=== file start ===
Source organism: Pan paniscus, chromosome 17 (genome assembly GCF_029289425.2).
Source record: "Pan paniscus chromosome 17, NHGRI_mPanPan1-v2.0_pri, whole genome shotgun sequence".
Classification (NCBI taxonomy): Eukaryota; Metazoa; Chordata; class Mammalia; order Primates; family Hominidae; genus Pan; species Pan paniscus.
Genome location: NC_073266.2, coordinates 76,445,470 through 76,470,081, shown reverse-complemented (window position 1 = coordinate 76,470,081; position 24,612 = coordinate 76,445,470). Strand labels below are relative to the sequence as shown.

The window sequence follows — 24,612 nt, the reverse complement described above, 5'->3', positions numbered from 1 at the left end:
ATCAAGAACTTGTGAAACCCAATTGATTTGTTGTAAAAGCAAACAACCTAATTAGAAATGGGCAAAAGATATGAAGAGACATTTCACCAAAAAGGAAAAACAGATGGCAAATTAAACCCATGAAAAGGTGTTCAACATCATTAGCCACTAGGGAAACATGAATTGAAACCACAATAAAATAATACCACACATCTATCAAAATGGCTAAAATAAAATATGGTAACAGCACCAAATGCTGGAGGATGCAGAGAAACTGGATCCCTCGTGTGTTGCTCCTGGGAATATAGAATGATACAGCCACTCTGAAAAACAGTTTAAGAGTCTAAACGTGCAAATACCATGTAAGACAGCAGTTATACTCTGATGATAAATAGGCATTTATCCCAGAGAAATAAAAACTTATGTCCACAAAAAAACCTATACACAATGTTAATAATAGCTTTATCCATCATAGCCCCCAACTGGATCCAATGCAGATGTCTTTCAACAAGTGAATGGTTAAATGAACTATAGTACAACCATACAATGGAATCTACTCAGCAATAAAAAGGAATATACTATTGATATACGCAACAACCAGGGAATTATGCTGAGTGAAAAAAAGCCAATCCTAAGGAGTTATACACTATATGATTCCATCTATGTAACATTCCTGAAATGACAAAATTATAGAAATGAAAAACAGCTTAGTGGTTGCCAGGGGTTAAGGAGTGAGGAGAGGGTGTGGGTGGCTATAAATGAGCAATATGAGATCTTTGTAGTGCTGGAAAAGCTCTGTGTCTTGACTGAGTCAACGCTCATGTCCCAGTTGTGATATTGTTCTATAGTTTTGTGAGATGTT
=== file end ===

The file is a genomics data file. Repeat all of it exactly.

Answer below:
Source organism: Pan paniscus, chromosome 17 (genome assembly GCF_029289425.2).
Source record: "Pan paniscus chromosome 17, NHGRI_mPanPan1-v2.0_pri, whole genome shotgun sequence".
Classification (NCBI taxonomy): Eukaryota; Metazoa; Chordata; class Mammalia; order Primates; family Hominidae; genus Pan; species Pan paniscus.
Genome location: NC_073266.2, coordinates 76,445,470 through 76,470,081, shown reverse-complemented (window position 1 = coordinate 76,470,081; position 24,612 = coordinate 76,445,470). Strand labels below are relative to the sequence as shown.

The window sequence follows — 24,612 nt, the reverse complement described above, 5'->3', positions numbered from 1 at the left end:
ATCAAGAACTTGTGAAACCCAATTGATTTGTTGTAAAAGCAAACAACCTAATTAGAAATGGGCAAAAGATATGAAGAGACATTTCACCAAAAAGGAAAAACAGATGGCAAATTAAACCCATGAAAAGGTGTTCAACATCATTAGCCACTAGGGAAACATGAATTGAAACCACAATAAAATAATACCACACATCTATCAAAATGGCTAAAATAAAATATGGTAACAGCACCAAATGCTGGAGGATGCAGAGAAACTGGATCCCTCGTGTGTTGCTCCTGGGAATATAGAATGATACAGCCACTCTGAAAAACAGTTTAAGAGTCTAAACGTGCAAATACCATGTAAGACAGCAGTTATACTCTGATGATAAATAGGCATTTATCCCAGAGAAATAAAAACTTATGTCCACAAAAAAACCTATACACAATGTTAATAATAGCTTTATCCATCATAGCCCCCAACTGGATCCAATGCAGATGTCTTTCAACAAGTGAATGGTTAAATGAACTATAGTACAACCATACAATGGAATCTACTCAGCAATAAAAAGGAATATACTATTGATATACGCAACAACCAGGGAATTATGCTGAGTGAAAAAAAGCCAATCCTAAGGAGTTATACACTATATGATTCCATCTATGTAACATTCCTGAAATGACAAAATTATAGAAATGAAAAACAGCTTAGTGGTTGCCAGGGGTTAAGGAGTGAGGAGAGGGTGTGGGTGGCTATAAATGAGCAATATGAGATCTTTGTAGTGCTGGAAAAGCTCTGTGTCTTGACTGAGTCAACGCTCATGTCCCAGTTGTGATATTGTTCTATAGTTTTGTGAGATGTT